Thursday, December 15, 2016

From Laya to Leech Socks: The Highs and Lows of an Asia Adventure, Act IV

For Act I, go here
For Act II, go here
For Act III, go here

Act IV: Trek Happens

Scene I: Gasa camp after first night

You can see from Act III that I go completely non-linear when it comes to being cold. Now, think about this. I've got this delightful friend Walt back at home who studies and practices Buddhism, and finds deep meaning in everything from typically weighty stuff like sunsets and friendships to mundane things like mosquito bites and mice infesting your garage. He knew three things about me and my trip to Bhutan: 1) I haven't sought deep meaning to anything in my life, ever; 2) I would be exposed to Buddhism for the first time in my life; and 3) 1 and 2 would clash mightily at some point.

Learning of my gloves/hat mishap upon my return, Walt was unsurprised. He informed me that the Buddha can be quite a prankster, drowning someone in the very thing they need to face in order to force them to just get over it and find equilibrium. Some form of karma, perhaps? Walt figuratively put a mirror up to my face and said "why were YOUR gloves lost? why your hat? why not anyone else's?" Indeed, I was forced to confront (one of) my biggest fears--being cold--at the most inopportune time and place one could conceive: camping in the Himalayas. All while everyone else hummed along, not minding the cold, but having everything needed to deal with it. Could there be some sort of lesson here?

His questions blew me away. Why? Well, see, I hadn't told Walt yet that I would also lose Tin-Tin's gloves. Yup. That comes later, though. Let's start with the morning of Trek Day 1.

Light finally dawned. I could hear Sherrie moving around in the tent, so I started crawling out from under my layers. She took one look at me and cracked up. "Don't EVEN." I grumped. "Did you sleep in all that?" she said through her laughter, looking at me. Only my eyes were visible, the rest covered with purple helmet and puffycoat, neck gator (covering my mouth and nose), gloves, two sleeping bags, etc. etc.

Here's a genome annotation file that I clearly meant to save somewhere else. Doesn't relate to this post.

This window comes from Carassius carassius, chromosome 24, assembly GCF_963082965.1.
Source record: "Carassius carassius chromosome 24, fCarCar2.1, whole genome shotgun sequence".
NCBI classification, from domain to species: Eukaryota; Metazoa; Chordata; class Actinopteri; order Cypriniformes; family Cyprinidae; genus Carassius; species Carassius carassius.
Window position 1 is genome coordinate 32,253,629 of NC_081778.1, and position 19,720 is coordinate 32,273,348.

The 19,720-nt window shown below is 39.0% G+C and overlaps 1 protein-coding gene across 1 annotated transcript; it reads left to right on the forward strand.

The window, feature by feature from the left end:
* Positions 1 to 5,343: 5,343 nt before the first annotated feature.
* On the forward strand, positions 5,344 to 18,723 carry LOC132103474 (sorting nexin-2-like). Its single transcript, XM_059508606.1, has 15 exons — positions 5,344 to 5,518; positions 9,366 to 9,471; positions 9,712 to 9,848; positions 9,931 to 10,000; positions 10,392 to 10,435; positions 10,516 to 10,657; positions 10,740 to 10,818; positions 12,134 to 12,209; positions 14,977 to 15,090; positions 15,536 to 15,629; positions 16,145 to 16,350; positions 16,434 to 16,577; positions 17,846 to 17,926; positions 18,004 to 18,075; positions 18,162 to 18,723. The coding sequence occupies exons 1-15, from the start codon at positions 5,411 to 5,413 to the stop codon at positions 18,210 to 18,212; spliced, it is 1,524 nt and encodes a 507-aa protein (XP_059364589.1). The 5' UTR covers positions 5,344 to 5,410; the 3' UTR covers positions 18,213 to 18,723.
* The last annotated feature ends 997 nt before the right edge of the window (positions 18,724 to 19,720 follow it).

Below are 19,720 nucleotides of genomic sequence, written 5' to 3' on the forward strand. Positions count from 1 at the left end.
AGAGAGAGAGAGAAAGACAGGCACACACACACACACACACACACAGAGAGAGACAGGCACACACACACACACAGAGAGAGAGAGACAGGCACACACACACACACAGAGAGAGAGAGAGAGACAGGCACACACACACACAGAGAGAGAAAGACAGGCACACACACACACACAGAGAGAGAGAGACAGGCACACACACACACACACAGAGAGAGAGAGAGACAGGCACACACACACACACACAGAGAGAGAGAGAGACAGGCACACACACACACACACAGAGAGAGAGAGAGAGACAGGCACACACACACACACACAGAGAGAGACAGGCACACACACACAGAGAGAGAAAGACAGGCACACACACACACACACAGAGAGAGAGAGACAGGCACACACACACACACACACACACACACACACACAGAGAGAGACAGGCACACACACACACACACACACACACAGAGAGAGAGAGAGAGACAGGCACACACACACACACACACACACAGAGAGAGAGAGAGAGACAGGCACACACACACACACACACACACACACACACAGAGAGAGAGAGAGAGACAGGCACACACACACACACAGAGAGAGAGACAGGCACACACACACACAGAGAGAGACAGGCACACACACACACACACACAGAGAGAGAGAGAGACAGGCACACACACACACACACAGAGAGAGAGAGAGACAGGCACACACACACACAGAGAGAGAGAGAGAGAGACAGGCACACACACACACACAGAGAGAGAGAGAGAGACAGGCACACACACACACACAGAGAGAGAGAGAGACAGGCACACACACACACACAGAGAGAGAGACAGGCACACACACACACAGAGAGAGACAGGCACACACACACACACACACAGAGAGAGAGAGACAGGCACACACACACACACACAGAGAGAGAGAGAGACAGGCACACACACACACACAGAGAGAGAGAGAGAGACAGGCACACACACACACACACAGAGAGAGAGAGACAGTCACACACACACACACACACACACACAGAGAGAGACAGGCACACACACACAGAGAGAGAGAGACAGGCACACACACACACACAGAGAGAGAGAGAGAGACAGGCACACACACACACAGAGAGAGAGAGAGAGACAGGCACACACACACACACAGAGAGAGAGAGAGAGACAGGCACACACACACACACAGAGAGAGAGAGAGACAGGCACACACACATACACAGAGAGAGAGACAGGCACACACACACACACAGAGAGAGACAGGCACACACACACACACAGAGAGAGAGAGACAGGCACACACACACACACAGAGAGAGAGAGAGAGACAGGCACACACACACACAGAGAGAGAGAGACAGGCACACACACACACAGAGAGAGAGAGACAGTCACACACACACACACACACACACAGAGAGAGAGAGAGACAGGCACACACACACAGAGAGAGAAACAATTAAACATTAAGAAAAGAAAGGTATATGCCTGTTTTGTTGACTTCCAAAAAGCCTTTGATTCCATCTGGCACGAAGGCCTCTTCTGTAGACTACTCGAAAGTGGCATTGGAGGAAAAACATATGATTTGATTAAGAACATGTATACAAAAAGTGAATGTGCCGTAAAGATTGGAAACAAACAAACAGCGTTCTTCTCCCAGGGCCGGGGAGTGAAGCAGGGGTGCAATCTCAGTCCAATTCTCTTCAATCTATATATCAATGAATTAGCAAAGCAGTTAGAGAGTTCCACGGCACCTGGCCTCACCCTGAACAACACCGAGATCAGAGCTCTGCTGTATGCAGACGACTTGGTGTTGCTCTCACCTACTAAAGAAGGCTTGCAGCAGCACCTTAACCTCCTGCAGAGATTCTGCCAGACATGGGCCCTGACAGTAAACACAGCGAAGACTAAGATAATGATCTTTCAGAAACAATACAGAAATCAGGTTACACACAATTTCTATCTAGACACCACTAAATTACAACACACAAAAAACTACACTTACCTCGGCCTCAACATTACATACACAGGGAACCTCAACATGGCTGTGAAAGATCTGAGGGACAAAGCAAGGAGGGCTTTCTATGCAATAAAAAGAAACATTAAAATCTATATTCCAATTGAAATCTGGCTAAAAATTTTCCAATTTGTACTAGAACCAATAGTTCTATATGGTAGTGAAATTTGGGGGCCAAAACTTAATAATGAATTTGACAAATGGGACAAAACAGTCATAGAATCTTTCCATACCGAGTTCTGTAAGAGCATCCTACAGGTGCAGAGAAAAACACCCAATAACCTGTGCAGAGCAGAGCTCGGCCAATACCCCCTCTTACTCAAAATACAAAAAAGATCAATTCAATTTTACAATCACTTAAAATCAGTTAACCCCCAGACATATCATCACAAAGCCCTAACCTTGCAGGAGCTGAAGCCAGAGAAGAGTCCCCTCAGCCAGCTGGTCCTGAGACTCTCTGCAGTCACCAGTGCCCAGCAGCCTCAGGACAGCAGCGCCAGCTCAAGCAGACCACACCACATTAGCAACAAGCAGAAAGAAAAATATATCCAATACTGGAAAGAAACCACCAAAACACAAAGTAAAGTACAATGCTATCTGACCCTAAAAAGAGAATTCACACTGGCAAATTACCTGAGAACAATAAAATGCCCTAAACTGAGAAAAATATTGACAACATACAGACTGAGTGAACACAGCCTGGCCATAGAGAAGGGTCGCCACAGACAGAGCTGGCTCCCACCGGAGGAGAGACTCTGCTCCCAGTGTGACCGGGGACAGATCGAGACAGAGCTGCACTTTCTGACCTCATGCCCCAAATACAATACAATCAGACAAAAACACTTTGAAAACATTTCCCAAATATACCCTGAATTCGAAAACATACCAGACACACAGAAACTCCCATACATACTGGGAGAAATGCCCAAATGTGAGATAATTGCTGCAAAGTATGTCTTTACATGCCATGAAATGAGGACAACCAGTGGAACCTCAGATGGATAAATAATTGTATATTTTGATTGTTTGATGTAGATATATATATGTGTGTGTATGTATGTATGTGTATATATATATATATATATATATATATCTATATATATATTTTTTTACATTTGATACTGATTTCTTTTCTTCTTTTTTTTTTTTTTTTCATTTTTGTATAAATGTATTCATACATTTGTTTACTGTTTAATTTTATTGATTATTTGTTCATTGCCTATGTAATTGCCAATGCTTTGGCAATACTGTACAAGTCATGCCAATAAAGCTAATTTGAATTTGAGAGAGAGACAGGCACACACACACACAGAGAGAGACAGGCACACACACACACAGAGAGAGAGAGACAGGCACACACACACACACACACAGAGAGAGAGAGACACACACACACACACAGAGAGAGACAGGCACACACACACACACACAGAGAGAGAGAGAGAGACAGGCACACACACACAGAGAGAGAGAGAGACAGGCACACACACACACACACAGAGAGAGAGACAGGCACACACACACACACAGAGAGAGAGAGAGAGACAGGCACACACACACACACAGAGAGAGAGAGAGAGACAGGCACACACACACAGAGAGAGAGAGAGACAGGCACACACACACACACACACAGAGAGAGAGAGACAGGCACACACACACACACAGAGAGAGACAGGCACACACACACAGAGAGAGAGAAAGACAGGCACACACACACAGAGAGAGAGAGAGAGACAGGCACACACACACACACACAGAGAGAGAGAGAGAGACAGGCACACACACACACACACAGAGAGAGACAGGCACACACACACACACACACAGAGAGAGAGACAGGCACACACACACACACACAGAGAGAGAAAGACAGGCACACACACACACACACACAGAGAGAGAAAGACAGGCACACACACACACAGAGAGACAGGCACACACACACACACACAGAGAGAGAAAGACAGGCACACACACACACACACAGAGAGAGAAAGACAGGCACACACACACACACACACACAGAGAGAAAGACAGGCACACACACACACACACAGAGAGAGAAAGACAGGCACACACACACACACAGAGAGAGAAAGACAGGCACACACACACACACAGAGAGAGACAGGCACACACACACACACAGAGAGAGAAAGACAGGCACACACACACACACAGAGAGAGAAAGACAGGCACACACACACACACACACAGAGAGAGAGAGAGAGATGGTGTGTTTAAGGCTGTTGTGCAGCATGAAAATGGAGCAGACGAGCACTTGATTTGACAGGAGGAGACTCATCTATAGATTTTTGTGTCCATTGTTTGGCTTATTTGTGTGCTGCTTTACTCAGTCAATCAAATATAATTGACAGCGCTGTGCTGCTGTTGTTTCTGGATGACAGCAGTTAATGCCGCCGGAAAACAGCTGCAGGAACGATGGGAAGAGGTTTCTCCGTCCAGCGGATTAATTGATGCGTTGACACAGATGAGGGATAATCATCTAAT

"It was cold. I had to protect myself."

"God, you are going to be a mess, aren't you."


We actually had a relaxed first morning--before getting on the trail, we visited Gasa's monastery, on a hill overlooking the community of Gasa and the sweeping canyon of the Mo Cchu ("Mother" River), or just the Mocchu.

Gasa Monastery. Views--these monks can pick 'em

There, Ugyen pointed out the Mocchu canyon and described our first day of the trek and the general philosophy of "hike high, camp low." Most of our first day's hike we'd be following the beginning cut of a new road being constructed to connect Gasa and Laya. The road is only seven miles long at this time, and angles upriver and uphill along the canyon wall of the Mocchu, and then stops. Somewhere around that point, we'd head down "to water" to go lower in elevation and camp, where it would be slightly warmer. We would then be on the historic trail that has been the primary route between the two communities for a very long time. Before we left the monastery, we took a pre-trek group shot.

I think we're ready!!!
--Norris's photo--
We then walked through town to the new road--our first trail--and looked at each other in anticipation. A resounding cheer was heard, and we were off!

Our first path, leaving Gasa

Scene II: Trekkers on Uphill Trail
Mocchu Canyon

It really was a beautiful start. Constant uphill, but spectacularly so.

We continued upwards, trekking poles plunking into dirt in time with each step. Step-plunk, step-plunk, step-plunk, step-plunk, step-plunk. After the first fresh and exciting couple miles, our rhythm settled into a consistent pattern. A few of us paced faster, and guide Phuntsho stayed with them; some were more relaxed, and Ugyen stayed with that group. Lynn and I found that our pace matched perfectly, and we were in between the two groups, accompanied by two dogs that had decided to follow us from Gasa. We enjoyed the company and wondered how long they'd stay with us.

Our ponies. Ponies and crew stay behind to pack up camp, then
pass us along the trail, arriving at our next camp
in advance of us. Camp is usually set up by the time we arrive.
--Jim's photo--

--Jim's photo--